What is maritime law?
General maritime law is a body of law developed by the courts that establishes common law solutions for injuries sustained at sea. Specifically, maritime law protects seamen who work on marine vessels (either civilian or military) and may sometimes apply other workers who work in close proximity to bodies of water including oil rig workers, longshoremen, repairmen, and other workers.
There are a number of statutes that also regulate maritime injury claims, including the Jones Act, the Longshore and Harbor Workers’ Compensation Act, and the Outer Continental Shelf Lands Act.
Who is considered a seaman?
Determining how maritime law may apply to a claim often turns upon whether an injured person is considered a “Jones Act seaman.” Status as a Jones Act seaman can affect the rights and remedies available to an injured person.
In general terms, a Jones Act seaman is a worker who spends a significant portion of their time contributing to the work of a vessel that is “in navigation.” This definition may not seem complicated, but the body of law interpreting that basic description is complex, and fills treatises.
A full explanation cannot be provided here, but some basic rules of thumb are provided below for general informational purposes. The experienced Admiralty & Maritime attorneys at Mithoff Law have decades of experience navigating the complex framework of rules in this area.
- The “vessel in navigation”: A “vessel in navigation” generally means a watercraft or any type of machinery that is intended for use in navigable waters as a means of transportation. A commercial fishing vessel or offshore rig service boat would be common examples that could fit the definition. An offshore fixed spar platform in all likelihood would not be considered a vessel in navigation.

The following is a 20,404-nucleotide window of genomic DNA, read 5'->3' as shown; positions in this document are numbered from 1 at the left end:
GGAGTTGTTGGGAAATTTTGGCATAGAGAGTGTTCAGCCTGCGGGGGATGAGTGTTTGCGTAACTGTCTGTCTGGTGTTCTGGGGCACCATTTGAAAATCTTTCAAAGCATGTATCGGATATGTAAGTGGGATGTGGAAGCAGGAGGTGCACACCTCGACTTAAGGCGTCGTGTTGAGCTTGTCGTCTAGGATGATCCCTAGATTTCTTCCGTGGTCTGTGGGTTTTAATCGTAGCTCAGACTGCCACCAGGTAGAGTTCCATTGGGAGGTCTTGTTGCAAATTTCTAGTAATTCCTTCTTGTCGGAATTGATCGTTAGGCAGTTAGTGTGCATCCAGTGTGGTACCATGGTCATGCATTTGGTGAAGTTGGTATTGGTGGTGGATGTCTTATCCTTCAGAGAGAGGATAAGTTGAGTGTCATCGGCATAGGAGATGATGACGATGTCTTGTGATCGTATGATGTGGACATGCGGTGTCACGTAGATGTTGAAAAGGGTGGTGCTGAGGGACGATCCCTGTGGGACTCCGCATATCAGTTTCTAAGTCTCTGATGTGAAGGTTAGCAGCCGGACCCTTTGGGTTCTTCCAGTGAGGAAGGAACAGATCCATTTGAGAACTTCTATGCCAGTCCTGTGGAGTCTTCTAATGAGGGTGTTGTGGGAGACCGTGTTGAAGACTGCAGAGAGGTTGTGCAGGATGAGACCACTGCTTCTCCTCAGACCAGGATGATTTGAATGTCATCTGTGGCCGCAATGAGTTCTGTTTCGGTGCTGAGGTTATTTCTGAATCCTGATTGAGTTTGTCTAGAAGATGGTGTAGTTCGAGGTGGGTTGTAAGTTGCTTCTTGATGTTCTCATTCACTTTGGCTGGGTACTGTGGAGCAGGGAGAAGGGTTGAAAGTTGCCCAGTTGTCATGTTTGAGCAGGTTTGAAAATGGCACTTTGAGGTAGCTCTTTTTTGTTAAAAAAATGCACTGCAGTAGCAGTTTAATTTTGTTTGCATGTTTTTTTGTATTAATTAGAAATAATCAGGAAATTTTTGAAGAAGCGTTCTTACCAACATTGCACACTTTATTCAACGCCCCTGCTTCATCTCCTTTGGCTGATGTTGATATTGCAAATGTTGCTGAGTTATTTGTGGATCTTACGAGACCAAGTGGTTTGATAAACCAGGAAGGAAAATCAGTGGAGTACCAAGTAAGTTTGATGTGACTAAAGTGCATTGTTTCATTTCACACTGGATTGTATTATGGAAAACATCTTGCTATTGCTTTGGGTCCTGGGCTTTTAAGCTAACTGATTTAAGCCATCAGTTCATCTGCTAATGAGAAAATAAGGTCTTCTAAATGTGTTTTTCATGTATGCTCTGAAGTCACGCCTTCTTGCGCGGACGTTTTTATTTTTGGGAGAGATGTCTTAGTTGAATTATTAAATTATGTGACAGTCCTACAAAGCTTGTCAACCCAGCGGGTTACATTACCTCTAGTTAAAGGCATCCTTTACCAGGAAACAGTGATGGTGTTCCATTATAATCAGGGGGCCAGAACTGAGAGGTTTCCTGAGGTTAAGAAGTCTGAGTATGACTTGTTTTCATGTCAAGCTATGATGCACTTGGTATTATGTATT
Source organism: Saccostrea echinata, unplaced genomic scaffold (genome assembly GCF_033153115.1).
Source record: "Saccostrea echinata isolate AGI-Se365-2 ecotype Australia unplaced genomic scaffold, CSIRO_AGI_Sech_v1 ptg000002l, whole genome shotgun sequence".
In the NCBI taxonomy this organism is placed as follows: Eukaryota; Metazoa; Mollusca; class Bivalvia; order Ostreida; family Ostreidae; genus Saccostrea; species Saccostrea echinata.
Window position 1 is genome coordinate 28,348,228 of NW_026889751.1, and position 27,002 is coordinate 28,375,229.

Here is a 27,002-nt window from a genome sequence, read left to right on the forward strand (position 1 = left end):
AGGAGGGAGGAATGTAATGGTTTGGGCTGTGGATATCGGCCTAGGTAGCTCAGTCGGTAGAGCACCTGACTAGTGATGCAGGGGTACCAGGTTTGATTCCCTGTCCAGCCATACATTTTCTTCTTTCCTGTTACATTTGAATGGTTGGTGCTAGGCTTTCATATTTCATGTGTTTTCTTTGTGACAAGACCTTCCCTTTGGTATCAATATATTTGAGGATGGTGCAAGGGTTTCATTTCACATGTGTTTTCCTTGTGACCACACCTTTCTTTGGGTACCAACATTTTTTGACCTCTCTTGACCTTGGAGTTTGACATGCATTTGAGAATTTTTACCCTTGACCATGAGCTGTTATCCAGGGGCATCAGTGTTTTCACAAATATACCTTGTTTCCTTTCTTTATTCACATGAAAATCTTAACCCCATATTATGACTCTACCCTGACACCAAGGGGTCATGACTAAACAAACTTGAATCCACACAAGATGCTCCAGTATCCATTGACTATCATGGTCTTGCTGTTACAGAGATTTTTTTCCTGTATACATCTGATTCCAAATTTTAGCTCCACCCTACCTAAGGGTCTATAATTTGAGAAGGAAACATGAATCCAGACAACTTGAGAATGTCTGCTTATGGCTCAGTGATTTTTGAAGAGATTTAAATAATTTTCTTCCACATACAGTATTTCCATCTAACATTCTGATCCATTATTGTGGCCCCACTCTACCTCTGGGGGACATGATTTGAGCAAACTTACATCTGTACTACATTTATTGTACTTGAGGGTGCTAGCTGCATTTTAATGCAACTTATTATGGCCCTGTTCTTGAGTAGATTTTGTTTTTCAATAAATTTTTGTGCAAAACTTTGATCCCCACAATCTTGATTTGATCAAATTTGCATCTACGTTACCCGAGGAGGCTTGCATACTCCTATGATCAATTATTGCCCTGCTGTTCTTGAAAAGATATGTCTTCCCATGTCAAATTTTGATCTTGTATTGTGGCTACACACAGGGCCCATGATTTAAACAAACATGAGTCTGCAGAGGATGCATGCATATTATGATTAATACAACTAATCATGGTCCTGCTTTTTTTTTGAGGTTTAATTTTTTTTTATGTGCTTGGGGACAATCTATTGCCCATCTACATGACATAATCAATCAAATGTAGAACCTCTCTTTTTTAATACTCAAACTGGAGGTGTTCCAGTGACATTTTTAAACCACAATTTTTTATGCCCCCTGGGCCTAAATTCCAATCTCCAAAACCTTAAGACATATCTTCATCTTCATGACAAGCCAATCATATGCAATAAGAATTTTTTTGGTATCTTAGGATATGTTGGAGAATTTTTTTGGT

- How the worker contributes to the vessel: Not every worker on a vessel in navigation is necessarily considered a seaman. In order to meet the necessary criteria, a worker must generally directly contribute to the goal of a vessel in navigation. For example, a ship’s mate who regularly contributes to the vessel’s operations at sea would be more likely to qualify as a Jones Act seaman than a land-based consultant for a shipping company, who infrequently boarded company vessels to familiarize himself with their operations.
- A significant amount of time: In order to qualify as a seaman under the Jones Act, some courts have imposed a rule of thumb that a worker must spend at least 30% of their time on a specific vessel or a specific fleet of vessels.
Ultimately, it’s important to consult with an experienced maritime attorney to help determine whether or not you are considered a seaman at the time of injury, and whether or not the Jones Act applies to your claim.
Injured at sea? Contact a Mithoff Law maritime lawyer in Houston today.
Accident victims and their loved ones should seek representation from a skilled admiralty and maritime lawyer as soon as possible. The attorneys at Mithoff Law have decades of experience in admiralty and maritime law, and can assist with your claim.
Call us today at 713-654-1122 or request a free consultation online and meet with one of Mithoff Law’s admiralty and maritime attorneys to learn about your options.